Tiffany, I know it is hard to imagine what college is going to be like, you are scared to move away from your friends and unsure if you are really good enough for college. Trust me college is not as scary as it is portrayed, however do not get me wrong there is a lot of hard work involved, but you can make it through. Do not get caught up in trying to be accepted by a well known, Ivy League college what really matters is how comfortable you feel with the college and if you can acutually afford to go there. Also, you are going to miss your loved ones a lot, but do not let that discourage you from attending a college you really like. Remember what I said the most important factors in picking your college are how happy you are with the college and if you can really afford it, after all if all goes well you will be headed off to graduate school in four years which will cost even more money.


I would tell myself to fully research anything involving college because as public school students we miss out on opportunities that could definitely allow us to make the most out of college. Although this is not our fault and due to the lack of indivdual attention in most over crowded public schools in NYC, we are obviously the most affected. So I would advise myself to ask questions from the experienced and exhaust resources to get the experience we all deserve in college.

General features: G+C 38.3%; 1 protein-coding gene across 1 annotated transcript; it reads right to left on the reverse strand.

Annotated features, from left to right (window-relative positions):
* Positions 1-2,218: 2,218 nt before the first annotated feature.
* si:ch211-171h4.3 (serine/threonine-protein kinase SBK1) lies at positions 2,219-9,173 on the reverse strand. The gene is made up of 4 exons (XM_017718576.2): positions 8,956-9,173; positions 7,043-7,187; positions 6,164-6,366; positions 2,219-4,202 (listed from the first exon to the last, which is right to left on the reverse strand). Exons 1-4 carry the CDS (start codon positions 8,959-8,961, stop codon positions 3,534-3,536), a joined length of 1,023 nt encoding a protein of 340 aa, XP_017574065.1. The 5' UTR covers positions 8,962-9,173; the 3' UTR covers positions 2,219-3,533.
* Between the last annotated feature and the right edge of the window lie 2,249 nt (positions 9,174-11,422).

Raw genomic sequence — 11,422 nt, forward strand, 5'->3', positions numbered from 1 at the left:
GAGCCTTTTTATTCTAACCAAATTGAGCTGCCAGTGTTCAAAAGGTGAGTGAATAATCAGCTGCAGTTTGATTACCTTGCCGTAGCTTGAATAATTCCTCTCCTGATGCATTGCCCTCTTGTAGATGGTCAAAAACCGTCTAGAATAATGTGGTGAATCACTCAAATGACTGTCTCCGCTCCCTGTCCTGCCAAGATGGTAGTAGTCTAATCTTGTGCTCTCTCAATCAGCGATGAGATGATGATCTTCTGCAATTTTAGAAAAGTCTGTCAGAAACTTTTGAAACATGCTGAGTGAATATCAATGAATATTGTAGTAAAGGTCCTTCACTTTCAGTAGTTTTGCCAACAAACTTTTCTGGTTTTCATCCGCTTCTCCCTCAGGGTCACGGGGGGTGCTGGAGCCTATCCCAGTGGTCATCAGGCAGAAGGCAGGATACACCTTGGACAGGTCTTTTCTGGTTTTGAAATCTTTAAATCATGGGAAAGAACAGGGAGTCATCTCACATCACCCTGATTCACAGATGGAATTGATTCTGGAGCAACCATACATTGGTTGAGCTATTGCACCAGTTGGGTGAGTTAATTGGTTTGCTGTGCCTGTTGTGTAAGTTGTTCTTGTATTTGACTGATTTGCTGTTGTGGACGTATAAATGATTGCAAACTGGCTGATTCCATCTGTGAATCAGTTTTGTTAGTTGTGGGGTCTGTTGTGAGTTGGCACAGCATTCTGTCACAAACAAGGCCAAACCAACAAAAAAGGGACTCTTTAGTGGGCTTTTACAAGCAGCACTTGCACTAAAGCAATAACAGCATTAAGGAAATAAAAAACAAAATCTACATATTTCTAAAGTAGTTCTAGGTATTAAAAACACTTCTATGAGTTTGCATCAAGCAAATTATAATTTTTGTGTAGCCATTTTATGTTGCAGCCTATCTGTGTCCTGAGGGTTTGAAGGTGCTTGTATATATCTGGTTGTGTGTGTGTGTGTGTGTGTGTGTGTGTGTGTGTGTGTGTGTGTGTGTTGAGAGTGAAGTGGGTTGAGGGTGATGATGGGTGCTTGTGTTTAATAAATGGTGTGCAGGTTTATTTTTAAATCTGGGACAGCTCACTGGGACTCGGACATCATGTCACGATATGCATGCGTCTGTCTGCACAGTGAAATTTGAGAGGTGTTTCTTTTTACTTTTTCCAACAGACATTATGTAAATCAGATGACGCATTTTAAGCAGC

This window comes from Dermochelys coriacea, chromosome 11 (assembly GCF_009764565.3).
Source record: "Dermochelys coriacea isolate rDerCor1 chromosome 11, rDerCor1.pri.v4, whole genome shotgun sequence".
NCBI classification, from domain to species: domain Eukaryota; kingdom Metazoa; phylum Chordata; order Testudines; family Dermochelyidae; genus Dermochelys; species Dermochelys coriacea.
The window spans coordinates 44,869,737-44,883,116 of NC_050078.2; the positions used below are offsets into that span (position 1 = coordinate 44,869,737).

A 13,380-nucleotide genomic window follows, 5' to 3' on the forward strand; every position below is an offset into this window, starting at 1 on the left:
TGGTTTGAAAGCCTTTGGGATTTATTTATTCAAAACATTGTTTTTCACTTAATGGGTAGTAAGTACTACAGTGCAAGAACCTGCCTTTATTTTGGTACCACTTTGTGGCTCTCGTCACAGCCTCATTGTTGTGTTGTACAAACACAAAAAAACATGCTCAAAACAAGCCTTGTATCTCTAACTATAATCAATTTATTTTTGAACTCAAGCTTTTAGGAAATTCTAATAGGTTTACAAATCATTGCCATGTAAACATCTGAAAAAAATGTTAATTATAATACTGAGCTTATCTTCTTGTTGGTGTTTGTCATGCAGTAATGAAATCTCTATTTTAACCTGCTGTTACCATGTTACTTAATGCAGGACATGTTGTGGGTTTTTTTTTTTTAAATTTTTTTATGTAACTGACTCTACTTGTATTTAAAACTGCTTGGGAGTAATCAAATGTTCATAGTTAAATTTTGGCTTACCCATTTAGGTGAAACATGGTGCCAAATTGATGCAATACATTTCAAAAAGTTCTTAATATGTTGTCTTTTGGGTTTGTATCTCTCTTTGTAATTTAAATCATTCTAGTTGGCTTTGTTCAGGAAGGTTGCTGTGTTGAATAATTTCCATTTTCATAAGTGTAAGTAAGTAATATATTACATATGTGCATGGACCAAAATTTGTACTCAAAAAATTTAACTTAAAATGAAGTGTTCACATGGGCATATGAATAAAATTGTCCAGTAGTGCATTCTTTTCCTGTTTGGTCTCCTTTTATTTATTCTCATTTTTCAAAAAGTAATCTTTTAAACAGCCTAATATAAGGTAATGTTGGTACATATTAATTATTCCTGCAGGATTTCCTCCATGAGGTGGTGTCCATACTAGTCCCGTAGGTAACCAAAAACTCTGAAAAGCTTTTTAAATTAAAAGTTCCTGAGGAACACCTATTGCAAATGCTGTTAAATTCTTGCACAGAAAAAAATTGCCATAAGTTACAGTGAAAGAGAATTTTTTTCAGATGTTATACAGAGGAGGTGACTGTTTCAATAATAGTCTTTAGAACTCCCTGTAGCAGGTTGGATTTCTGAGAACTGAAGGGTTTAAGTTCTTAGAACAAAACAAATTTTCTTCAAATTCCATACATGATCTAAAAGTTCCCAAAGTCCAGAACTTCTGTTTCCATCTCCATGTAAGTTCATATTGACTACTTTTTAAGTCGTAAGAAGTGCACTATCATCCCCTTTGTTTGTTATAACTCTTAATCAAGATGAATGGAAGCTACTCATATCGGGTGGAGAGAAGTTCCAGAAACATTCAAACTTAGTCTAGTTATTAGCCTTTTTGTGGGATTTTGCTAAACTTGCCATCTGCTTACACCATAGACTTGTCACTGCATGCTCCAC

To be completely honest, if I could go back I would not give myself any advice the transition into college life. The most helpful and useful knowledge I have gained is not from in a classroom, but from dealing with the unexpected. Very few people in my immediate family have attended college. I had little to no advice on what college life would be like. You could say I was completely unprepared, but my lack of preparation helped me to become a strong and independent person. Learning to live on my own, use my time wisely and create a social life for myself was exhausting and frustrating, but it taught me a lot about myself and reinforced the fact that I could handle and deal with any situation.